What are your top 5 strategies that will help someone learn to believe in themselves?

1 . Self-Compassion! To start with self-compassion, think of what you would tell a friend going through a similar story. We are often hardest on ourselves so by thinking of what we would tell our loved ones, it eventually clicks that we also deserve that! For me- I was always telling people to be their authentic self and that if other’s didn’t like it, then those aren’t the people that matter. But it was hard to turn that inwards. Eventually, after enough practice, it clicked for me. And it has been a game changer since.

2 . Daily Intentions. Set an intention for the day. Something small but powerful such as “I will laugh today” or “move my body”. An intention is not as narrow or strict as a goal yet provides hope and momentum to be able to reach it. When I get into my perfectionism ruts and can’t seem to slow down or enjoy self-care, I set intentions for joy. Each day I tell myself that I will do something for the sole reason that it makes me happy. By going into the day with that intention, even if it is something small, I know that my happiness matters and I will do something to make that happen.

3 . Gratitude. Gratitude is when we practice being thankful or appreciative of something or someone. This helps us believe in ourselves because it stops the negative spiral going on in our head. It helps slow down our thoughts and helps us focus on good things rather than being blinded by negative things. I practice gratitude at night because sometimes my perfectionism likes to point out all the things I didn’t do that day. A negative spiral can start when then I feel bad and like I am not doing enough. Instead, I practice gratitude where I reflect on what I was able to accomplish. Maybe I didn’t complete my to-do list but maybe I did have more fun with my friends that day. I can focus on that and it makes me realize the to-do list isn’t everything.

4 . Fake it till you make it. As silly as it sounds, it can work. The language we use with ourselves matters. If we tell ourselves we are capable of something, even if we don’t fully believe it, we can still have momentum and drive to do something. If we tell ourselves we can’t do something, then we can have a harder time making that happen. Whenever I am about to give a big presentation and I notice some imposter syndrome kick in, I tell myself how confident and knowledgeable I am. I tell myself how fun it is and how I am going to rock it. That hypes me up more than if I focus on how anxious I am.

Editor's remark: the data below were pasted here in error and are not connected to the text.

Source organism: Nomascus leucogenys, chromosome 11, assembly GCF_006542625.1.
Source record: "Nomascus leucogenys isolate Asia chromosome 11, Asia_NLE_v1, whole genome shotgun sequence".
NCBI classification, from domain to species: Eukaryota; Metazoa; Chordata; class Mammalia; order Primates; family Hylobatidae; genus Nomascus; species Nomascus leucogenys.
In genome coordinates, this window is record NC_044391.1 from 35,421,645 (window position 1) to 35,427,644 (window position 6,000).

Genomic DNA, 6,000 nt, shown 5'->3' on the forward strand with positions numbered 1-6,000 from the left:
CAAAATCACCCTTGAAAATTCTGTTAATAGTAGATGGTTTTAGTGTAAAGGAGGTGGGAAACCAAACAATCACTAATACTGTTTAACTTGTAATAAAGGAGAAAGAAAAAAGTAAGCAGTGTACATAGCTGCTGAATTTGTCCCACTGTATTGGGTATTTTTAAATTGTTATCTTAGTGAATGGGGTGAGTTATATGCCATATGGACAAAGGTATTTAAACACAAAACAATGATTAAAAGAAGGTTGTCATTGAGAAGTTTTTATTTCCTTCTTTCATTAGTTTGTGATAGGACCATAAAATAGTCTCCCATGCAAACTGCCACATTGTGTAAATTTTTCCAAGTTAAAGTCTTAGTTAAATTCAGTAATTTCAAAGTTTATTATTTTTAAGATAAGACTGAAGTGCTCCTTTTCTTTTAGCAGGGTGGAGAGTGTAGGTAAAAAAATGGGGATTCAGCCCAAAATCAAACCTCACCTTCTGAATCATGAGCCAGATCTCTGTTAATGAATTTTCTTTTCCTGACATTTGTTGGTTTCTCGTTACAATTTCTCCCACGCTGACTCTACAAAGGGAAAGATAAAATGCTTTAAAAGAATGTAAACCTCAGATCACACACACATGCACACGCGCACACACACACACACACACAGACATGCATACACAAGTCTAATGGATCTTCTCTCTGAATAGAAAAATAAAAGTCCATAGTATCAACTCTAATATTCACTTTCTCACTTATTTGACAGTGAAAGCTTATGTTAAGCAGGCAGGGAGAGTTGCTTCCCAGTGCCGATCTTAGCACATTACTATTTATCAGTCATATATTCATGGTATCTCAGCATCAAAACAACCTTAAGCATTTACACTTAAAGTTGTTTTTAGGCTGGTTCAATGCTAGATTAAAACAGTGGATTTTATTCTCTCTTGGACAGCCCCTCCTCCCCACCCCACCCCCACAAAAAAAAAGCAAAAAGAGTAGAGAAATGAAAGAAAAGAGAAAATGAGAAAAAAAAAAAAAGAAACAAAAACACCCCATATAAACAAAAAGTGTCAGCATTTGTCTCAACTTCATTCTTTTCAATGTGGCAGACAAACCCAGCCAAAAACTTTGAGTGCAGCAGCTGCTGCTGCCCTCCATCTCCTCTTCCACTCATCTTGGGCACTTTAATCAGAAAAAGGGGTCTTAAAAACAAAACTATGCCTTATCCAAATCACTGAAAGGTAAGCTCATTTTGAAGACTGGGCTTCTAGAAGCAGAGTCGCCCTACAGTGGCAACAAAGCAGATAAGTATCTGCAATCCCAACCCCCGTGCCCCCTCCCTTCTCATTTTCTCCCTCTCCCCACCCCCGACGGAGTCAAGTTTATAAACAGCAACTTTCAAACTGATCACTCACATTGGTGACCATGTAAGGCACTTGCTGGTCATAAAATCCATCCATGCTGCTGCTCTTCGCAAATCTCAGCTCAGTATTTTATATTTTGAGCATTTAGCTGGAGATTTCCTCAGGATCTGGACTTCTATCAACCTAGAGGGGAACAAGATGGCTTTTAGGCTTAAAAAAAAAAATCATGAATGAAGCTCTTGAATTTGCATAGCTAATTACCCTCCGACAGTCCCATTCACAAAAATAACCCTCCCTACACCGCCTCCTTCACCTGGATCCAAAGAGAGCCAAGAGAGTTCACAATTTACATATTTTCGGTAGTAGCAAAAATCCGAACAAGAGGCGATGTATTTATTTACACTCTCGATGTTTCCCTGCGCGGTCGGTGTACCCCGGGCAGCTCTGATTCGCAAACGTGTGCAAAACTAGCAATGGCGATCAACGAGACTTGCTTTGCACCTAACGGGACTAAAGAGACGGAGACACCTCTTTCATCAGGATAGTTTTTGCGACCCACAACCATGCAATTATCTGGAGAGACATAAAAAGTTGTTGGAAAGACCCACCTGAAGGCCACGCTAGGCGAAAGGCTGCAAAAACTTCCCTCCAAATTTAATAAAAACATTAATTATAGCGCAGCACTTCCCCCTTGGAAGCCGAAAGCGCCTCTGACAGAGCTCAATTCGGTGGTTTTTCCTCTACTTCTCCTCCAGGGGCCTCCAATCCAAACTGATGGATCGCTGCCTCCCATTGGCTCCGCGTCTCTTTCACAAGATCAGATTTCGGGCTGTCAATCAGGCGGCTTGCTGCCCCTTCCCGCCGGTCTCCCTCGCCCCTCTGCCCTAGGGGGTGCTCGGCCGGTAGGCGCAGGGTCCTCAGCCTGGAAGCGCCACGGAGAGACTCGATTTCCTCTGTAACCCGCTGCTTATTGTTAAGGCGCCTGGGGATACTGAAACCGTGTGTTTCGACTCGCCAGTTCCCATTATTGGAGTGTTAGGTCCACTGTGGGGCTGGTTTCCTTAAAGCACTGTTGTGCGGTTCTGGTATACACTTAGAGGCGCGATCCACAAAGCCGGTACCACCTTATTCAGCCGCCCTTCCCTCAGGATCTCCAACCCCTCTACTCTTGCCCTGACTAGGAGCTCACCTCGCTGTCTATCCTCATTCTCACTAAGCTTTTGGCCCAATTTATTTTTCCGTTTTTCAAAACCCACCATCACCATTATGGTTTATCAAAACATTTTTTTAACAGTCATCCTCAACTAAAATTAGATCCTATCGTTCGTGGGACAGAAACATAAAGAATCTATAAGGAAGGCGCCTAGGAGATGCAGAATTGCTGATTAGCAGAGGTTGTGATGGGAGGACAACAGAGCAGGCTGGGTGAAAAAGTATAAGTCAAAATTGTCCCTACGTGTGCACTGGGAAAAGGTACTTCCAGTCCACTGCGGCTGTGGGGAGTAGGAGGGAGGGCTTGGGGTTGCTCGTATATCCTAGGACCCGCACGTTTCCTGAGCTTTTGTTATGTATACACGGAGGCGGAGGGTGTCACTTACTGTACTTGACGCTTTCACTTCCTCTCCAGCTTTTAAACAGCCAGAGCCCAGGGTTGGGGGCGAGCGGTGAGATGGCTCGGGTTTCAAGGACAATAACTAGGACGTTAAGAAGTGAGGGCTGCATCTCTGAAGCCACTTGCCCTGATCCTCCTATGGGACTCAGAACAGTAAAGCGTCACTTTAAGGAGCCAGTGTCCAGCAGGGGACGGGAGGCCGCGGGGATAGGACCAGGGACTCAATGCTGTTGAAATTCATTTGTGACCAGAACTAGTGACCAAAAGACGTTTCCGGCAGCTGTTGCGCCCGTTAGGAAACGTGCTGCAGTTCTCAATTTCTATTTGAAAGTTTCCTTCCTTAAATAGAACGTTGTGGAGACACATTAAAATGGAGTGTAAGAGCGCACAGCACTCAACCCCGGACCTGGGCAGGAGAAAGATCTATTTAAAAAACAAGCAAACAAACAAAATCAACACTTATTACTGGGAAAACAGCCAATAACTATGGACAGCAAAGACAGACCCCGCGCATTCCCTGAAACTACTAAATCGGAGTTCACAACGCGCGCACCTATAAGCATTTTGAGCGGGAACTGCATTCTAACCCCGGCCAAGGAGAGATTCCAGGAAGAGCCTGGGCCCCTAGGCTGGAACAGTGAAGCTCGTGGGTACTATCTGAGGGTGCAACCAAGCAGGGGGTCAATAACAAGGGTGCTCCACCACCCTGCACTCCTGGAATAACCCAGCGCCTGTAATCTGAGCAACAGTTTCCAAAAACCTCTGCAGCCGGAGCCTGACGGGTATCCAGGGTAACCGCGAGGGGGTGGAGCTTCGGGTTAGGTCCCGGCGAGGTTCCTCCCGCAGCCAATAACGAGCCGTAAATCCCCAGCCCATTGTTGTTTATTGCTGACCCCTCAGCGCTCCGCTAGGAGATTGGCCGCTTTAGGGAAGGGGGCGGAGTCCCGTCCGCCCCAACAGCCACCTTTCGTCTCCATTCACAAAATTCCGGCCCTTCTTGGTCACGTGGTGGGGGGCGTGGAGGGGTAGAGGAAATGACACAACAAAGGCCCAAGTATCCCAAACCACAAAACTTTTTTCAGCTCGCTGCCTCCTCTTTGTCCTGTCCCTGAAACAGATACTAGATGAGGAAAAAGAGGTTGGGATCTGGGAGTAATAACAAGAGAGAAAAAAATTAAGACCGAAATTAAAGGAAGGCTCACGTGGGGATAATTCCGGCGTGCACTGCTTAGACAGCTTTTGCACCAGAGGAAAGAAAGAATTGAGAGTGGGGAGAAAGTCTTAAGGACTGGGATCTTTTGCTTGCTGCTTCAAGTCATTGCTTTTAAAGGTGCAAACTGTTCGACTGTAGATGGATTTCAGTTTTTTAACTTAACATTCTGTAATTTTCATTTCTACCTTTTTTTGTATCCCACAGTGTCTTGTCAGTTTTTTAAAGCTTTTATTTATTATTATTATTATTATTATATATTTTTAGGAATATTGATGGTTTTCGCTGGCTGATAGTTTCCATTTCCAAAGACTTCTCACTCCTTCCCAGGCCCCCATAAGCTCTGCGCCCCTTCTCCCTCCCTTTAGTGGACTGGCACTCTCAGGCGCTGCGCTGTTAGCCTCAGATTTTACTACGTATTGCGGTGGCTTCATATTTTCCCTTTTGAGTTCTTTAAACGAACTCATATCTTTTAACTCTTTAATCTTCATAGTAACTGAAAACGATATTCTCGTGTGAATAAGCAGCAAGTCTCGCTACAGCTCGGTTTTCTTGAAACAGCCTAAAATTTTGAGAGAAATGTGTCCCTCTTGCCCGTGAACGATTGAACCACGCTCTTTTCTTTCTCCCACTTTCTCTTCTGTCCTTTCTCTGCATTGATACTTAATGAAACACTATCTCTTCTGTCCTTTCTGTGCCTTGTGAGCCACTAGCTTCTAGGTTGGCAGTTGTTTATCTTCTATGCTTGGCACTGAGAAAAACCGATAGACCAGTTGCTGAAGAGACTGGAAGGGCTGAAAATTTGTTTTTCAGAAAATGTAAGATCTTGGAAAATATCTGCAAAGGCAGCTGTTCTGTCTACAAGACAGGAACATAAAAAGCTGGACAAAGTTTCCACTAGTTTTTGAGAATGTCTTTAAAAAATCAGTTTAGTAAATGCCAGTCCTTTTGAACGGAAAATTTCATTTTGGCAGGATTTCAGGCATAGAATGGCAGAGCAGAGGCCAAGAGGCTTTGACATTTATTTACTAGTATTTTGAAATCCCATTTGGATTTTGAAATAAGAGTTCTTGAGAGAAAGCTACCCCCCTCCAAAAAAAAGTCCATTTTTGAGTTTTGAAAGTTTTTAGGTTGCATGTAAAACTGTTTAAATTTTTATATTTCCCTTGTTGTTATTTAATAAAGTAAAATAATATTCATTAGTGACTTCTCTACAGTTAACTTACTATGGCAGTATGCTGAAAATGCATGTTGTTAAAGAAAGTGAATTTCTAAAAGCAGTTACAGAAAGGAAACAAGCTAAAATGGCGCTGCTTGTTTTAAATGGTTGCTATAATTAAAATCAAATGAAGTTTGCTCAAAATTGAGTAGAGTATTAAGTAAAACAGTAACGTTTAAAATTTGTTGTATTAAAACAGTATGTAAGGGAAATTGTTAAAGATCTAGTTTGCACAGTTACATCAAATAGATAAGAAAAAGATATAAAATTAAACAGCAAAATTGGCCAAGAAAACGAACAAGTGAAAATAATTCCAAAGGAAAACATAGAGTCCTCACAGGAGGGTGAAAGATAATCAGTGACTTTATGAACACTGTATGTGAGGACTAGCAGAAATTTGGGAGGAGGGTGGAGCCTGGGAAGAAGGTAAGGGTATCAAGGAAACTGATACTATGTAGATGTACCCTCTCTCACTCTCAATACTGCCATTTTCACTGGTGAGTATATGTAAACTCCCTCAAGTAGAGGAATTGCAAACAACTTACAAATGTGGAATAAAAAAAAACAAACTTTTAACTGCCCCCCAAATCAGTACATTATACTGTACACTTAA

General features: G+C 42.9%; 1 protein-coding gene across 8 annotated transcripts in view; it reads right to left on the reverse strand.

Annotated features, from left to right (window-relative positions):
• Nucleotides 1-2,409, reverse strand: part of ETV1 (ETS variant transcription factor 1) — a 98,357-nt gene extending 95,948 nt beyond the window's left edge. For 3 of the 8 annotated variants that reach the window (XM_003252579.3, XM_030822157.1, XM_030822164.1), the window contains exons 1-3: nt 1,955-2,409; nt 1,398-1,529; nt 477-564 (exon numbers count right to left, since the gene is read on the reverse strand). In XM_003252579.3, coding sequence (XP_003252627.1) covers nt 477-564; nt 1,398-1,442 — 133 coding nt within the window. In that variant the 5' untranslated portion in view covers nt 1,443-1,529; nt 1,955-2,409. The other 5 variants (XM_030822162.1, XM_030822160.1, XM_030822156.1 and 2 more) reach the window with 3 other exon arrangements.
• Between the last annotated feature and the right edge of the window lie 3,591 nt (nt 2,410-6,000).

5 . Start small. If we have a big goal and that is all we are focused on, it may take a while to feel proud and motivated to keep going. If we break it down into small goals or steps we feel like we are making a lot more progress. It build the momentum and silences the critic that says we can’t do it. For me, I love working on creative projects. They take a lot of time and work though. If my headspace is only focused on the end goal- I will feel intimated by the project and feel like I can’t do it. I break it up into small steps, sometimes really small steps, so that I can feel like I can tackle aspects of those projects. It helps me feel confident I can handle the project and it often makes me feel good that I am working on something.

Conversely, how can one stop the negative stream of self-criticism that often accompanies us as we try to grow?

Practice giving yourself grace. Change is not easy, even good change. We are unlearning our old habits and patterns so it is normal to have some setbacks along the way. Be kind to yourself. Don’t shame yourself or give up. Understand that this is part of the process and keep trying and learning.